- The Federal Government now proposes to introduce a Mineral Resource Rent Tax (MRRT), with a design that is significantly different compared to the previously announced Resource Super Profits Tax (RSPT).
- The MRRT will only apply to Australian iron ore and coal projects. A number of aspects of the MRRT are less onerous than the RSPT, and there are also greater concessional arrangements for pre-existing projects.
- The intended start date for the MRRT is still 1 July 2012.
On 2 July 2010, the Federal Government announced significant changes to its intended reform of the taxation of Australian resource projects. The announcement comes following consultation and negotiation between the government and major players in the resources industry.
The Resource Super Profits Tax (RSPT), as initially proposed on 2 May 2010, has been rebadged as the Minerals Resource Rent Tax (MRRT), which will be considerably different in terms of both application and design. The key differences between MRRT and RSPT are as follows.
MRRT application and design
- The MRRT will only apply to iron ore and coal projects, both pre-existing and future. Base metals will not be subject to a new resource rent tax.
- Miners with resource profits below $50 million per annum will not be liable to pay MRRT.
- The MRRT rate will be 30% (the proposed RSPT rate was 40%).
- Projects will be entitled to a 25% offset of MRRT liability, to recognise the contribution of the miner’s expertise in making mineral extraction profits. The taxing point under MRRT will still be ‘as close to the point of extraction as practicable’ – only the value of the resource extracted will be taxed.
- The uplift rate for expenditure, ie. unutilised project losses, under the MRRT will be the government long term bond rate + 7% (for RSPT it was the bond rate).
- Capital expenditure post 1 July 2012 can be written off immediately, as opposed to being depreciated over a number of years.
- MRRT losses will be transferable to other Australian iron ore and coal projects.
- Royalties will be creditable against the MRRT liability—they will not be cash refundable if the MRRT liability in a year is less than the royalties. Unutilised credits for royalties paid will be uplifted as per other expenses. However, royalty credits will not ultimately be transferrable or refundable ie. royalties are only deductible against MRRT profits for that particular project.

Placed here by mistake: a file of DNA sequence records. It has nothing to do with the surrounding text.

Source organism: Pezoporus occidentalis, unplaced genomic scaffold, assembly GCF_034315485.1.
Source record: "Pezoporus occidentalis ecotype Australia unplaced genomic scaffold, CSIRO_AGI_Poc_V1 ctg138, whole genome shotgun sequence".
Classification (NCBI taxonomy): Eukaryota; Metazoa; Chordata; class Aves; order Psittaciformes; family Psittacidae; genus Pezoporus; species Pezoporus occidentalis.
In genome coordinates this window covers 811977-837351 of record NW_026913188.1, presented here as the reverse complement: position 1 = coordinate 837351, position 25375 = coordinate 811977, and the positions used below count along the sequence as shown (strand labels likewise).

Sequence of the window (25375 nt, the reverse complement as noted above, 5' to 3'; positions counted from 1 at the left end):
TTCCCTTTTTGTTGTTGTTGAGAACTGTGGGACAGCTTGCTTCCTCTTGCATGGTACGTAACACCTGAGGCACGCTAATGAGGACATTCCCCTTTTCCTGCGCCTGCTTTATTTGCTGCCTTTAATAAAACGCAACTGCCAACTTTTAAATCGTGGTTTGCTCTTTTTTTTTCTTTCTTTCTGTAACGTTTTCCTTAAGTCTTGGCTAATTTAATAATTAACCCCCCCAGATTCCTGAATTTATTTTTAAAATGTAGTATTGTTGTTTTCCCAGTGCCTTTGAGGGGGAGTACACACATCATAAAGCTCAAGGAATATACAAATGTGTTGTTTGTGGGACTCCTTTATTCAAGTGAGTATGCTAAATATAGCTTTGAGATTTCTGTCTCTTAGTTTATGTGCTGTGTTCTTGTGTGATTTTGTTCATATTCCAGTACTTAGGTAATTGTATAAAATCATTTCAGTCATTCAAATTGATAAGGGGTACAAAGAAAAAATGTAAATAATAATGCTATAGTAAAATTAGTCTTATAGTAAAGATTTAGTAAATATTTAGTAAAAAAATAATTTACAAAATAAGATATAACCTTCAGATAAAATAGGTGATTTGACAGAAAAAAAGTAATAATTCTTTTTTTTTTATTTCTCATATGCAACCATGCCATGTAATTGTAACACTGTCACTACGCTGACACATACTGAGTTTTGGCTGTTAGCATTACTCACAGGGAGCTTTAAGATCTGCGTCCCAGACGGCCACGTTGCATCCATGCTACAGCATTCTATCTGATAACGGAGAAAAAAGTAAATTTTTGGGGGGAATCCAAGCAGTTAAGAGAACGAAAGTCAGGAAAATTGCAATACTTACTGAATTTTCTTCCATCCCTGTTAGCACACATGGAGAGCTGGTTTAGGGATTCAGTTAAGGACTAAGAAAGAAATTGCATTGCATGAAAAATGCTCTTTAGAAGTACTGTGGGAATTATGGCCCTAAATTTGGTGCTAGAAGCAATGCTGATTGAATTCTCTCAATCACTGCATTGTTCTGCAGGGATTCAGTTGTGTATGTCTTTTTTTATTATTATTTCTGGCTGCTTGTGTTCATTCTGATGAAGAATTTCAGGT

Concessional arrangements for existing projects
- Miners may elect to use the book value or the market value of existing project assets as the depreciable starting base. Capital expenditure between 1 May 2010 and 1 July 2012 will be added to the starting base.
- If book value is chosen, it is depreciated over an accelerated period of five years.
- If market value is chosen, it is depreciated over the effective life of the project, up to a maximum period of 25 years.
- A book value starting base will be uplifted at the bond rate +7%. A market value starting base will not be uplifted.
Income tax implications
- The company income tax rate will only be reduced to 29%, not 28%, starting on 1 July 2013.
- The Resources Exploration Rebate, which was to operate as a refundable company income tax offset, will not be introduced. Resource exploration costs will continue to be deductible for income tax as per existing arrangements.
Extension of PRRT
The Petroleum Resource Rent Tax currently operating in respect of offshore oil and gas projects will be extended to the North West Shelf and to onshore oil and gas projects. Similar transitional measures to those available for the MRRT will be available for existing projects.
Policy transition group
The government is establishing a policy transition group led by Resources Minister Martin Ferguson and Don Argus. The group will consult with industry to oversee the development of more detailed technical design and advise the government on implementing the new regime.
Of course, there is still a long road to go with the government still needing to navigate a federal election, the Greens in the Senate and settle the detail if the legislation is to be implemented in time for the 1 July 2012 start date.